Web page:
The films in the series are completely self-standing, but they are all linked by the repetition of an introductory clip, which begins with the phrase “We live in Russia” and shows the national coat-of-arms and the Russian flag. While the words and images on screen are definitely patriotic, the accent is put on the vastness and variety of Russia; the entire project is meant to teach the new generation how to accept and appreciate the multicultural character of their country. The series proposes a new meaning for “patriotism,” a word that seems to have acquired an exclusively negative connotation as used by politicians. The original plan was to have each film in the series shot in the language of the nationality involved in the story—Armenian, Georgian, etc. Tatarskii observed in a number of interviews that making the films only in Russian would have been a disservice to other ethnic groups within the federation. The director, however, soon had to confront organizational and financing problems that forced him to produce the films exclusively in Russian.

While each film in the series is made using different techniques—drawings, cut-outs, plasticine, puppets, 2-D and 3-D animation—the introductory clips, shot by the gifted Pilot Studio director Sergei Merinov, are created exclusively with plasticine. Although each opening clip begins with the same words and images, each also develops independently; in 3 minutes it delineates the original setting of the story. These introductory clips are works of art in their own right, and won the prize at the Festival KROK in the category “Applied and commissioned animation (education film, music video, advertising film, TV trailer, an episode from a serial).”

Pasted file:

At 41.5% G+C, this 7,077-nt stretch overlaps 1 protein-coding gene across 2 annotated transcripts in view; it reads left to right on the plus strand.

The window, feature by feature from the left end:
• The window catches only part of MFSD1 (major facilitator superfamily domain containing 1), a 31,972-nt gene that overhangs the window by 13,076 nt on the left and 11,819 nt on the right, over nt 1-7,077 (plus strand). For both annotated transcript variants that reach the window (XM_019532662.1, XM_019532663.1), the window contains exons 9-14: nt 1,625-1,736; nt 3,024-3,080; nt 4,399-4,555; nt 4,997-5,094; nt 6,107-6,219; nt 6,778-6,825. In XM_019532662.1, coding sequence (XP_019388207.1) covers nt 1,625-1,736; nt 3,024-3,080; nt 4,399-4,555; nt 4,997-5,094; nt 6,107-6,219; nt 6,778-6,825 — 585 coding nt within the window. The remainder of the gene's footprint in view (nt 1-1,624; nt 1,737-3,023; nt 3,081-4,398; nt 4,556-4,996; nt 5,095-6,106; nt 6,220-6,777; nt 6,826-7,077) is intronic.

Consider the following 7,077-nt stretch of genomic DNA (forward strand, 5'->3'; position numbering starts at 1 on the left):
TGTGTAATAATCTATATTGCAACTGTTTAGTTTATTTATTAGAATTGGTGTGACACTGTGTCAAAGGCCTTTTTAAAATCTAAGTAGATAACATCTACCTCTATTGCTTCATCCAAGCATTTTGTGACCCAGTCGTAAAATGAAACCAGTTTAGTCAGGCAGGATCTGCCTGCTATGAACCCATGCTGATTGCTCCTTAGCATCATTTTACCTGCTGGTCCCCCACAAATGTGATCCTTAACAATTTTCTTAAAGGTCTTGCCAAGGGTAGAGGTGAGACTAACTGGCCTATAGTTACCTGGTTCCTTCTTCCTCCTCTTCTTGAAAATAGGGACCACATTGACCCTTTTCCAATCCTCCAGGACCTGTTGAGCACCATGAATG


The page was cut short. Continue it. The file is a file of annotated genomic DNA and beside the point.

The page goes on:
Only seventeen out of fifty-two films in the series have so far been completed, but about ten more are in production at the moment. Many of the films were presented at the Suzdal' and KROK festivals in 2005, and some of them have also been nominated for or received prizes at International Film Festivals. At the same time, however, these high-quality animated films are not earmarked exclusively for screenings at national or international festivals; they are also being broadcast on television: some of the films were screened on the First Channel in November and others will be broadcast in the future. Moreover, the entire collection of films will be released commercially on DVD; two disks containing the first 10 films were issued last month.